Results showed all studied Scirpus species contained flavonoid compounds in their roots that their flavonoid profiles show a wide variety between the taxa. There are flavonoid sulphate, flavone C and C-/O-glycosides and aglycones in all species. S. lacustris had the highest number of total flavonoid compounds and the most aglycones were found in S. holochenus (Table 1). Two stilbene dimers, scirpusin A and B, together with resveratrol, 3, 3', 4, 5'-tetrahydroxy stilbene and triterpenoids were isolated from the rhizomes of S. fluviatilis. From the tubers of S. fluviatilis species, four stilbene trimers have been isolated, one of which has been formulated as an antiallergic and anti-inflammatory agent (Abdel-Mojib et al., 2001). A hydroxystilbene dimer has been isolated from the seeds of S. maritimus (Powell et al., 1987). Yang et al. (2010) used a developed capillary electrophoresis with amperometric detection method for the determination of some phenolic compounds in the rhizome of Scirpus yagara Ohwi. Their work determined existing four phenolic compounds: transresveratrol, scirpusin A, scirpusin B and p-hydroxycinnamic acid in the species rhizome. Spectral measurements of separated tuber extract of the Scirpus holoschoenus species showed existing stilbenes (Abdel-Mojib et al., 2001). Identification of flavonoids by standards showed all of studied Scirpus species root contain Luteoloin, Morin and Tricin with the exception of S. maritimus. Also Rutin were just found in S. maritimus. Quercetin was found in all species with the exception of S. holoschenus species. Myercetin found in both S. littoralis and S. maritimus species while others lack (Table 2, Fig. 1). Chrysin was just found in S. littoralis which among the studied taxa had the most variation and number of flavonoids. Noori (2012) studies on 5 Iranian Scirpus leaf flavonoids showed presence of Vitexin, Luteolin, Rutin and Rhamnetin. Quercetin was not found in S. maritimus and S. littoralis where as three other species had. Also S. lucustris had not chrysin and naringenin (Noori, 2012). Clifford and Harborne (1969) studies showed identification of the flavonoid pigment aureusidin from Scirpus nodosus (Clifford and Harborne, 1969) and quercetin, kaempferol, apigenin and luteolin from S. wichurai (Abdel-Mojib et al., 2001).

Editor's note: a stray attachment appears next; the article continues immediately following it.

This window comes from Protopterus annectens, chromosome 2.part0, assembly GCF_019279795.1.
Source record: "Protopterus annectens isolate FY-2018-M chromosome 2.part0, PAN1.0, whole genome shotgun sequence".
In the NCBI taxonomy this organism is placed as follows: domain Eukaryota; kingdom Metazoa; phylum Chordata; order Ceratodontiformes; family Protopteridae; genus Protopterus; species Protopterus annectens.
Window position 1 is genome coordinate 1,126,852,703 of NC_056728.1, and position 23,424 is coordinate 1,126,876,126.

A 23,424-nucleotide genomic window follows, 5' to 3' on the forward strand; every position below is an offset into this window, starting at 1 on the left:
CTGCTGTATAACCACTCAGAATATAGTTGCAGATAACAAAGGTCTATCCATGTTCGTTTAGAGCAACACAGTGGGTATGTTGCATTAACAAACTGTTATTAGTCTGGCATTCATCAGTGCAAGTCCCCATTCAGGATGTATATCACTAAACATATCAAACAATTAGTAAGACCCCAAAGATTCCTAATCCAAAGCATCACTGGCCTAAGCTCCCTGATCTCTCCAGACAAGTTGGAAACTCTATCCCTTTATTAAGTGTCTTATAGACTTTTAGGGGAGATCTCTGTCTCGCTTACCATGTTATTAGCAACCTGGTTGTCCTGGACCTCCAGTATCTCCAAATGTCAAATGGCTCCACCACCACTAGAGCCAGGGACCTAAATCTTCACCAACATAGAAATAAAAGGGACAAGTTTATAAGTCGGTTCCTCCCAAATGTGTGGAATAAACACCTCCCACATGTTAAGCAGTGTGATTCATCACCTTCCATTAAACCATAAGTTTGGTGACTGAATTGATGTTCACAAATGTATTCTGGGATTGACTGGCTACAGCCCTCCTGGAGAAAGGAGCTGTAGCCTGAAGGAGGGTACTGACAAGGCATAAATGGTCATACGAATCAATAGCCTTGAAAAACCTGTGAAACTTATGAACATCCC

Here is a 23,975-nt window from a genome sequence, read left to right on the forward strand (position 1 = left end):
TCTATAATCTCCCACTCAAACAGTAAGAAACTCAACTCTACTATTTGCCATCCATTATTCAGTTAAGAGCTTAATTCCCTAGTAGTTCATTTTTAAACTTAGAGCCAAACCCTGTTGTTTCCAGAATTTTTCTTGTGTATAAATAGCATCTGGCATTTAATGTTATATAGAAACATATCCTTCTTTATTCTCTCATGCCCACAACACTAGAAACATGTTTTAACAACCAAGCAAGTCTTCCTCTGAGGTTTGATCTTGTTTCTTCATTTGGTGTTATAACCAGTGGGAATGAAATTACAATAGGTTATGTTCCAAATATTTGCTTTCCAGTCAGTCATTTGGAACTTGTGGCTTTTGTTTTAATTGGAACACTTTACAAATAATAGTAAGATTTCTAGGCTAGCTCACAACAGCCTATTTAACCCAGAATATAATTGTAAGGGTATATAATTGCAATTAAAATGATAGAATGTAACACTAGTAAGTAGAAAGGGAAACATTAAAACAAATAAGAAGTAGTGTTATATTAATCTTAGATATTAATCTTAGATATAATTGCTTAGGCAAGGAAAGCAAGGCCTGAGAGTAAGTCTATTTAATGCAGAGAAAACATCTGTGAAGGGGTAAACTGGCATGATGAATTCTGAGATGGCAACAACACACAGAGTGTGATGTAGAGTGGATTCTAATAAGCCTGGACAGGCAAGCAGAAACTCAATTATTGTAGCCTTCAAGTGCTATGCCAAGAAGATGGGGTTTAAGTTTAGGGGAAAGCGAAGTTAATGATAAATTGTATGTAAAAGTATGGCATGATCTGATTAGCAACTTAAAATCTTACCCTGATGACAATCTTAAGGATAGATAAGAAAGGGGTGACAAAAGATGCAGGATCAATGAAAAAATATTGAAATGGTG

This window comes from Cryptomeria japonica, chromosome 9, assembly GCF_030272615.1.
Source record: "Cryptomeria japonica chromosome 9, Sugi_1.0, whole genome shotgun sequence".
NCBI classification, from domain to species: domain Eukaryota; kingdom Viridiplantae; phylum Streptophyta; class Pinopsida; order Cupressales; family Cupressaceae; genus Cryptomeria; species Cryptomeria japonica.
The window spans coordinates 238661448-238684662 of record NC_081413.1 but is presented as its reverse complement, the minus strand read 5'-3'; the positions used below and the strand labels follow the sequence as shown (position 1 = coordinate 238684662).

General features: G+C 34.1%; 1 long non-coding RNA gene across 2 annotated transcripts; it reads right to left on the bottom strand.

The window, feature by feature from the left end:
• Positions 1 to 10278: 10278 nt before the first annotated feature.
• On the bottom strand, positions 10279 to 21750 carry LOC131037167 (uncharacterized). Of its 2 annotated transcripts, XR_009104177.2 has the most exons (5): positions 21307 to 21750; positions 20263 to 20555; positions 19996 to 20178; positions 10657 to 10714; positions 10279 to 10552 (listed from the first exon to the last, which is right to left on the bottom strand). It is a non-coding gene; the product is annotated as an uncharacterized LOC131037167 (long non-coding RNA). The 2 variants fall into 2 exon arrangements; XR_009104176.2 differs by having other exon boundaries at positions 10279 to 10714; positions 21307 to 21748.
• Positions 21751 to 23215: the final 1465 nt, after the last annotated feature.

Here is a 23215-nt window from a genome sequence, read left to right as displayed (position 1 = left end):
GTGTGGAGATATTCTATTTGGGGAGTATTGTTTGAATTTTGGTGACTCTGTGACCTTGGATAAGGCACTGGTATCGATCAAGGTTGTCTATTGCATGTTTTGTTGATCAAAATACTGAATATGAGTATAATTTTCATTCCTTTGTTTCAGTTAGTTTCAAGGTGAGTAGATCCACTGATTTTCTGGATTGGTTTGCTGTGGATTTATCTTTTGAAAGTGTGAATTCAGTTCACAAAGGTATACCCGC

Nassar et al. (2000) identified lupeol betulin, betulinalaldehyde and apigenin from Scirpus tuberosus. Also β-sitosterol, quercetin 3-β-glucoside, quercetin 3, 7-β-diglucoside and isorhamnetin 3, 7-β-glucoside were identified from Scirpus litoralis using spectroscopic analyses (Nassar et al., 2000).
Finally the presence of Tricin, Morin and Loteuline in all of studied species exceptional S. maritimus species and absence of Myrestin, Vitexin and Rutin in all of them with the exception of S. maritimus are taxonomic characters for separation of the species. Also presence of Quercetin just in S. holoschenus and its absence in others is a separator character for the species from other species. Among the many functions of flavonoids at the interface between plant and environment, their activity as signals was intensively studied. Flavonoids are also beneficial for the plant itself as physiological active compounds, as stress protecting agents, as attractants or as feeding deterrents and in general, by their significant role in plant resistance (Treutter, 2006). But, further work is needed using high performance liquid chromatography with diode array detection, atmospheric pressure chemical ionization liquid chromatography-mass spectroscopy to evaluate all flavonoid profiles in studied and other scirpus species.